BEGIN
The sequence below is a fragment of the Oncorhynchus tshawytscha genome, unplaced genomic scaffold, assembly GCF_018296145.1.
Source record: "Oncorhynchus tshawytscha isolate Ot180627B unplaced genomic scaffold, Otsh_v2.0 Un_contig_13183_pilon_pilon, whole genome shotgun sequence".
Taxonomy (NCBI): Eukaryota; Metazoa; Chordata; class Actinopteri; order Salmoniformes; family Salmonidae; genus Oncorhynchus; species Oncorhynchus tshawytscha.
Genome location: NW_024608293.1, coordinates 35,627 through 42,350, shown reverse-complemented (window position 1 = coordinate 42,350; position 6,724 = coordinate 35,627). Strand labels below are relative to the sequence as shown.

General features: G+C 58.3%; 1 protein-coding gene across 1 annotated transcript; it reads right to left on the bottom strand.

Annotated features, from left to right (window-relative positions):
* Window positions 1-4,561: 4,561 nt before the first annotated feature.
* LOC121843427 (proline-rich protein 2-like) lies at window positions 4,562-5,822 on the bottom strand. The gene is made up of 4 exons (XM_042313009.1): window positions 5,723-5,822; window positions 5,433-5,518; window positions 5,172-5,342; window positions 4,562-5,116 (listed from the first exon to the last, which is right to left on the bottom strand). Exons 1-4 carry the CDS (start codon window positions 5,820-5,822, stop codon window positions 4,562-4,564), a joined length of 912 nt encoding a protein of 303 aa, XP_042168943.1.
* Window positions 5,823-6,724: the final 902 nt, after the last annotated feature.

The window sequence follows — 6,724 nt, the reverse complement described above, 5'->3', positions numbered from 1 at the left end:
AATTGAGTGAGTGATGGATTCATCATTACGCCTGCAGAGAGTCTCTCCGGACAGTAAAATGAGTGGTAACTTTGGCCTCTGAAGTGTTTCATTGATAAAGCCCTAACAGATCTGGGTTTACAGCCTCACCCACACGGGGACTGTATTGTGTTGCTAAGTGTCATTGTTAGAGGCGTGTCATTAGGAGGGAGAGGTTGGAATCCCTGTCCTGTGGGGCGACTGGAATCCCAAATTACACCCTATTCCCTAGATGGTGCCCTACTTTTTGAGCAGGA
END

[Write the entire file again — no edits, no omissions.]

The sequence below is a fragment of the Oncorhynchus tshawytscha genome, unplaced genomic scaffold, assembly GCF_018296145.1.
Source record: "Oncorhynchus tshawytscha isolate Ot180627B unplaced genomic scaffold, Otsh_v2.0 Un_contig_13183_pilon_pilon, whole genome shotgun sequence".
Taxonomy (NCBI): Eukaryota; Metazoa; Chordata; class Actinopteri; order Salmoniformes; family Salmonidae; genus Oncorhynchus; species Oncorhynchus tshawytscha.
Genome location: NW_024608293.1, coordinates 35,627 through 42,350, shown reverse-complemented (window position 1 = coordinate 42,350; position 6,724 = coordinate 35,627). Strand labels below are relative to the sequence as shown.

General features: G+C 58.3%; 1 protein-coding gene across 1 annotated transcript; it reads right to left on the bottom strand.

Annotated features, from left to right (window-relative positions):
* Window positions 1-4,561: 4,561 nt before the first annotated feature.
* LOC121843427 (proline-rich protein 2-like) lies at window positions 4,562-5,822 on the bottom strand. The gene is made up of 4 exons (XM_042313009.1): window positions 5,723-5,822; window positions 5,433-5,518; window positions 5,172-5,342; window positions 4,562-5,116 (listed from the first exon to the last, which is right to left on the bottom strand). Exons 1-4 carry the CDS (start codon window positions 5,820-5,822, stop codon window positions 4,562-4,564), a joined length of 912 nt encoding a protein of 303 aa, XP_042168943.1.
* Window positions 5,823-6,724: the final 902 nt, after the last annotated feature.

The window sequence follows — 6,724 nt, the reverse complement described above, 5'->3', positions numbered from 1 at the left end:
AATTGAGTGAGTGATGGATTCATCATTACGCCTGCAGAGAGTCTCTCCGGACAGTAAAATGAGTGGTAACTTTGGCCTCTGAAGTGTTTCATTGATAAAGCCCTAACAGATCTGGGTTTACAGCCTCACCCACACGGGGACTGTATTGTGTTGCTAAGTGTCATTGTTAGAGGCGTGTCATTAGGAGGGAGAGGTTGGAATCCCTGTCCTGTGGGGCGACTGGAATCCCAAATTACACCCTATTCCCTAGATGGTGCCCTACTTTTTGAGCAGGA